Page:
PALM BEACH GARDENS, FLORIDA | It could have passed for the Puerto Rico Open. Or maybe a souped-up Web.com Tour event.
We’re not talking about the Honda Classic, which has seen the quality of its field fall into a Bear Trap because of a revamped PGA Tour schedule. We’re talking about the qualifier to get into the Honda Classic, the one-day Monday shootout where more than 150 players signed up and 130 started with four exemptions into the tournament on the line.
These qualifiers have long been a fixture in the professional game and generally garner little more than a footnote in the media guide. To use a March Madness comparison, they are akin to the play-in games that start college basketball’s grand tournament. The only difference is that Monday qualifiers aren’t shown on TV, the odds of advancing through to the tournament are minuscule and even those who qualify aren’t exactly guaranteed anything. This season on the PGA Tour only 14 of the 39 qualifiers have made the cut in the tournament. And for those wondering, only three players since 1986 – including Kenny Knox at the Honda Classic 33 years ago – have won the tournament after qualifying on Monday.
Despite these long odds, Monday qualifiers have only grown in intensity over the years. The remarkable depth on the PGA and Web.com tours has squeezed notable names out of having secure status, forcing many to try their luck against those right out of college. According to the popular Twitter account Monday Q Info, the field of players who signed up for this week’s battle have combined for 47 tour victories with 24 of them having at least one tour victory. Eleven of them have made more than 200 starts on the circuit.
As with all Monday qualifiers, the number of players signing up tends to differ greatly from those who actually play because they have either earned a spot from the prior week or ended up not wanting to play. Regardless, if you follow the game with some regularity, you will recognize a good portion of the names. Robert Allenby has won four times on the PGA Tour. David Lingmerth won the 2015 Memorial Tournament, but has since struggled with injuries. David Hearn has made more than $9 million. Steve Marino has made more than $10 million.
None of them made it through this past Monday. The four who did ranged from former tour players who have earned top-five finishes in past Honda Classics (Erik Compton and Blayne Barber) to complete unknowns to the average fan (Drew Nesbitt and David Pastore). Compton and Nesbitt shared medalist honors with 7-under-par 65s while Barber and Pastore each shot 6-under 66 and then escaped a 7-for-2 playoff finishing on Tuesday morning. This is standard operating procedure each week. Through 11 Monday qualifiers this season on the PGA Tour, the average score to earn the last spot has been 66.2.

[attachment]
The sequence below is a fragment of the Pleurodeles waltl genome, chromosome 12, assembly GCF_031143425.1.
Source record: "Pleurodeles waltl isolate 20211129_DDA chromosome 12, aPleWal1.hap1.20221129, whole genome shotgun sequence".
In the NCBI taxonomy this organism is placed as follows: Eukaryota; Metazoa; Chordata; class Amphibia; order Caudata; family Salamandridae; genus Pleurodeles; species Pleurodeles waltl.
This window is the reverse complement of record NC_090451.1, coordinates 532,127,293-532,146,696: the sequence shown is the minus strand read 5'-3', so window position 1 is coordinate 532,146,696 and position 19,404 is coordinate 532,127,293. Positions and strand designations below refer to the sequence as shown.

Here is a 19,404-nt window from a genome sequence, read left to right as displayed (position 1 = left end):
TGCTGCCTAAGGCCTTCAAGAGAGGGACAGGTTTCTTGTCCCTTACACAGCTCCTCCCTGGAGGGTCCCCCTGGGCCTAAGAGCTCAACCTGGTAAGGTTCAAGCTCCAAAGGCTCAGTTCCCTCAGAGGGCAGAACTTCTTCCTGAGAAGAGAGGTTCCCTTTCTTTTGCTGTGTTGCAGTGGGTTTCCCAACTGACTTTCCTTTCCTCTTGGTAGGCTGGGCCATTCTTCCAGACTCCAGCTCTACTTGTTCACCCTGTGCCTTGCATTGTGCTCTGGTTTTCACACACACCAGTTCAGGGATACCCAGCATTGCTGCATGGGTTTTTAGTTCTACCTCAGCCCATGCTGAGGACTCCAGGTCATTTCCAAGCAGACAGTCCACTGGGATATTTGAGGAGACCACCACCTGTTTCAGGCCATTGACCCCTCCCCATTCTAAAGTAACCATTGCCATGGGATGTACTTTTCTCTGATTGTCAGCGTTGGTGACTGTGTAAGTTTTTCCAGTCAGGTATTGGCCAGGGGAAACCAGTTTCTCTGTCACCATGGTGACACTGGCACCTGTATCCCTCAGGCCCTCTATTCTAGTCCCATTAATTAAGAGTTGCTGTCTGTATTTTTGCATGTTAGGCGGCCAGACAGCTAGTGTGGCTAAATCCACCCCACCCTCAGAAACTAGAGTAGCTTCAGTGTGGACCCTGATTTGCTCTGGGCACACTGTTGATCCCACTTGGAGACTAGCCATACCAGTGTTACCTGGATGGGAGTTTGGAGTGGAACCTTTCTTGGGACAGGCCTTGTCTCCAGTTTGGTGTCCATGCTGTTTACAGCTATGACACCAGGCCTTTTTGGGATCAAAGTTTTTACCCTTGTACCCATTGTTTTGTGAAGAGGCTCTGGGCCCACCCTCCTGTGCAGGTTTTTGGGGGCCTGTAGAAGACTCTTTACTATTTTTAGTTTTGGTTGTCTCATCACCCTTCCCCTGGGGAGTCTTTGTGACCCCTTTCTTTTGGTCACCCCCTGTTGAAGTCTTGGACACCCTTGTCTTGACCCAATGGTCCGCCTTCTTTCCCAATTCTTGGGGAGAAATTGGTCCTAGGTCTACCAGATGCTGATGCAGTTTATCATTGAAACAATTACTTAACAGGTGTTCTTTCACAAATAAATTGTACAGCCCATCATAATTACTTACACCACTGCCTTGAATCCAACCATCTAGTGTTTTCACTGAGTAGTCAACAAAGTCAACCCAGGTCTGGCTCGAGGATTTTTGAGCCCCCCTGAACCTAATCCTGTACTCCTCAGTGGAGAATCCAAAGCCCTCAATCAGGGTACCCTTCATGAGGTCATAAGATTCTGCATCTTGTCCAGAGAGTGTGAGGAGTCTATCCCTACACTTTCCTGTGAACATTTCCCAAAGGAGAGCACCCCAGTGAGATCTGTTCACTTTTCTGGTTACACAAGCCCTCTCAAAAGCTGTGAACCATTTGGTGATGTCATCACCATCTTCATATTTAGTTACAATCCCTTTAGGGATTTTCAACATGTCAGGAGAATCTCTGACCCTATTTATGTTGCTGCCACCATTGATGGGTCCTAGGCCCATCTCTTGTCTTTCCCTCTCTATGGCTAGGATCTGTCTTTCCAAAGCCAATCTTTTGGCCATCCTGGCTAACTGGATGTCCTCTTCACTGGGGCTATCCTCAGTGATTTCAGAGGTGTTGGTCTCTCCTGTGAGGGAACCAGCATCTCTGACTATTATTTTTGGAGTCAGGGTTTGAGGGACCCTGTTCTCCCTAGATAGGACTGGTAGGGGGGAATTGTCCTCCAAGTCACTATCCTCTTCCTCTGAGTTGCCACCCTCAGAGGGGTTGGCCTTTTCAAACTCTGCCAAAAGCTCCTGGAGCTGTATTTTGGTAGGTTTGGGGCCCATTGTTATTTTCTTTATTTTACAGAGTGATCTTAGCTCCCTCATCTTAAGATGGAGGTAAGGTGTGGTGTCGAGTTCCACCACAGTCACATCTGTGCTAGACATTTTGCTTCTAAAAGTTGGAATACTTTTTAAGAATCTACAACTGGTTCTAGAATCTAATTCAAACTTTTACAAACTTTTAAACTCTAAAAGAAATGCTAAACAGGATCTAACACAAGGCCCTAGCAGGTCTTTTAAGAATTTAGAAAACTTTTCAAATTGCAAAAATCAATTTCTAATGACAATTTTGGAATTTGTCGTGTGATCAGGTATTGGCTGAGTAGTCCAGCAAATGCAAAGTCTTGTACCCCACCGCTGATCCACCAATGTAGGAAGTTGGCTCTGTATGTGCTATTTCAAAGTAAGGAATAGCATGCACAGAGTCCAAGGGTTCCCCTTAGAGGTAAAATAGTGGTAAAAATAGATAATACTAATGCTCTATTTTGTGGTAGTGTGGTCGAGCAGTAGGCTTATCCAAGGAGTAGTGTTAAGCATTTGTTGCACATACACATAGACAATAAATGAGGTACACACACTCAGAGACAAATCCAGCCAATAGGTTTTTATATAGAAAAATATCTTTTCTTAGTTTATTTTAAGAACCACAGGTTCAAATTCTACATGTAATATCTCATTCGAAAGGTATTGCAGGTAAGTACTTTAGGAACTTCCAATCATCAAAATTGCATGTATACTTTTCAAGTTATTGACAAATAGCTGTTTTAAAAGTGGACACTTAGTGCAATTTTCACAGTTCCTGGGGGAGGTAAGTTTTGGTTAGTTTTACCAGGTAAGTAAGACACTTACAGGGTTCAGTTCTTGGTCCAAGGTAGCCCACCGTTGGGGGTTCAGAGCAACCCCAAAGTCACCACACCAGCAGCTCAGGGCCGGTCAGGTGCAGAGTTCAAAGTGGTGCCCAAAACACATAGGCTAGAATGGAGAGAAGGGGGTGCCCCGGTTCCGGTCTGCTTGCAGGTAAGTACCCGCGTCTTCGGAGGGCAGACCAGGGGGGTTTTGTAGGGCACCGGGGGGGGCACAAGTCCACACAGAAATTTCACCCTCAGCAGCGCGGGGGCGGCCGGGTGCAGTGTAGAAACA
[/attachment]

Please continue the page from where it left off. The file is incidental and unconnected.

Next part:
Nobody showcases golf’s ridiculous depth more than Nesbitt, a 23-year-old Canadian ranked No. 2,015 in the world ranking. His claim to fame is that he shot 59 in the second round of a PGA Tour Latinoamérica event – 20 strokes better than his first round 79 – by making four eagles in one round. He’s never placed better than a tie for 22nd on the developmental circuit.
He is such an unknown that he had to play in what is referred to as a prequalifier, an event several days before the Monday qualifier. Those who have a certain level of status can bypass these – for example, if you make a PGA Tour cut, you avoid future prequalifiers for the year – but Nesbitt had to shoot a 6-under 66 just to reach Monday. After getting into the field, Nesbitt and his caddie Chris Martin realized they had played themselves into a budget issue. Martin issued a call for help on Twitter, which prompted Canadian comedian Gerry Dee to reach out to the pair, offering to pay for their hotel expenses. Any paycheck would be massive.
“Never leave a putt short. Because you would rather have three extra 4-footers and hope you make all of them than have one miss short in the heart. You need to go low.” – Martin Trainer
“For the guys who have made a couple million for the last three years, that $2,500 for the whole trip doesn’t seem like so much,” Nesbitt joked. “But when you are only making thousands of dollars, it seems like quite a bit more.”
For every top player out on tour, there are seemingly a hundred Drew Nesbitts desperate for a chance to play on the biggest stage. One Web.com Tour player told us that going to an out-of-town Monday qualifier costs roughly $1,000 after you combine flights, hotels, tournament fees (the fee is $100 for a PGA or Web.com tour member, $450 if you are not), food and any other expenses. Keep in mind that there isn’t any money at stake in these shootouts. This is just for a chance to play in a PGA Tour event.
The most frightening part of this is that playing well isn’t good enough. You have to play exceptional golf on what everyone we spoke to agreed are respectable courses only a few shades below your typical tour venue.